Make the Most of Radar

Following some best practices can ensure accurate level measurement.

By Sarah Parker, Emerson Process Management

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Such bypass pipes (Figure 3) provide a calmer surface in case of turbulence. They offer external mounting with valves, allow for easier servicing of level devices and enable radar measurement in tanks such as towers that only offer side connections. Always provide multiple holes or slots on one side of the pipe to ensure good fluid flow-through.

Both GWR and non-contacting radar work well for pipe or stilling well applications, but GWR is far simpler to install and maintains accuracy and sensitivity independently of the pipe. For these types of applications, correctly dimensioning the chamber and selecting the appropriate probe are essential.

Choose 75-mm or 100-mm chambers. Smaller ones raise risks of build-up and flow-through problems, and increase the chances of the probe contacting the chamber wall.

Select a single probe, as it is less susceptible to build-up. Most chamber installations rely on rigid probes but flexible ones also may also be used. Ensure the probe is suspended vertically and does not touch the pipe wall. A "centring" disk can keep the probe properly positioned away from the wall.

For shorter pipes, use GWR with rigid probes. GWR with flexible probes can work in long pipes, but the probes must remain taut and away from the wall. A combination of weights and centring disks can achieve this. For longer pipes or when head space for installing probes is limited, opt for non-contacting radar.

Several types of applications raise particular issues.

High temperature and pressure. Applications with extreme temperature and pressure conditions demand a heavy-duty process seal with multiple layers of protection and a flexible assembly to handle the stresses and the forces induced. This is to prevent leakages and ensure the safety and efficiency of your plant.

When measuring liquids at very high temperatures in a chamber, you must insulate and heat-trace the chamber. Fluctuations in temperatures alter the density and volume of the liquid, which then affect the level in the chamber. Maintaining the temperature of dirty liquids such as heavy oil also helps avoid clogging and sticking within the chamber and enables adequate flow-through.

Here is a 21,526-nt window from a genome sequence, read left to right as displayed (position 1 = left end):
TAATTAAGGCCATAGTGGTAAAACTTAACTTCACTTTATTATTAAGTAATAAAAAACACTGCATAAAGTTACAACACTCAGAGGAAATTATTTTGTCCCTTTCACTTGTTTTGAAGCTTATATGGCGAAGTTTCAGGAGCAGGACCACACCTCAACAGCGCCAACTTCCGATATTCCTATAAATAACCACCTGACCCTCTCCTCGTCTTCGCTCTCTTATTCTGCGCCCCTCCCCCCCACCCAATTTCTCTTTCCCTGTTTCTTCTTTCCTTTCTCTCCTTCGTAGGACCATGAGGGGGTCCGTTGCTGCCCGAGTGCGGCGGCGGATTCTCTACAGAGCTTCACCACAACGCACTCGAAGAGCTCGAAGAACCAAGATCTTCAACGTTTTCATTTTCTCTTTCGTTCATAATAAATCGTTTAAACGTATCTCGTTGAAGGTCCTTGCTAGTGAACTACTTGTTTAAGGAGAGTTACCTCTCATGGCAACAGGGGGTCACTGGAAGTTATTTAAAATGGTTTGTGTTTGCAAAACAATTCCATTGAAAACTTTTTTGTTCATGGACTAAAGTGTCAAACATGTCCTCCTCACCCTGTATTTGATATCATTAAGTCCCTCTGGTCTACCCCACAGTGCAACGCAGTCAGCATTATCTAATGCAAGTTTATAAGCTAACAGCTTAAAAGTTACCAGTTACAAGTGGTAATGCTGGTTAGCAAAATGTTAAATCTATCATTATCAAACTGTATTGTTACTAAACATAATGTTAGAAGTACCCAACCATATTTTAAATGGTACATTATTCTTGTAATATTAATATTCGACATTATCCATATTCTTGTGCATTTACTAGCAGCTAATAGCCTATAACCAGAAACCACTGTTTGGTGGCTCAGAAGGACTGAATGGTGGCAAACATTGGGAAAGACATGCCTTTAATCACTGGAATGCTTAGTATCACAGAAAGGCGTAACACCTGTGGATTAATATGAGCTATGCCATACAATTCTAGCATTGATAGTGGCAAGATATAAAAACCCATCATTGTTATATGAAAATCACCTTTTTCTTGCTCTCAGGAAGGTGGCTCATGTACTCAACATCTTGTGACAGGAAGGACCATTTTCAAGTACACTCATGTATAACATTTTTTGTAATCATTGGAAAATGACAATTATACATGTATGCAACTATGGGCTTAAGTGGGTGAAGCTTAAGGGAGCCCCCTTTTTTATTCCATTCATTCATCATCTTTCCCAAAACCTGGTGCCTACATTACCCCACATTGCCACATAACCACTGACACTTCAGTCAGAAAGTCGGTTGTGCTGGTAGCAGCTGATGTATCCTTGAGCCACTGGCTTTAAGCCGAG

Although radar technology is not affected by density changes, dielectric variations can have an impact. For boiler and feed-water systems where boiling water and high-pressure saturated steam vapors are present, the returned signal from the surface becomes weaker as water temperature increases. In addition, the saturated steam alters the propagation velocity of the radar signal and generates an error in the level reading proportional to the measured distance. Dynamic vapor compensation can address the changes in the vapor-space dielectric and reduce the incorrect distance caused by varying pressure or temperature to less than 2%.

Interfaces. The fluid with the lower dielectric must always be on top and you must know its dielectric value. The two liquids must differ in dielectric value by at least around ten. Effective measurement requires certain thicknesses of layers. Typical successful applications have a hydrocarbon-based fluid with a dielectric around two as the top layer and water-based fluid with a dielectric over 40 at the bottom.

Applications where the densities of the two fluids are very close or where emulsifiers are used can produce fairly large emulsion between the liquids. This may make the interface indistinct. Heavy and thick emulsion layers or liquid layers with similar dielectrics can pose a problem for GWR because it requires a distinct dielectric difference to detect the interface. GWR devices have proven to work in interfaces with emulsions but success is difficult to predict. The interface threshold on the radar device may require manual adjustment.

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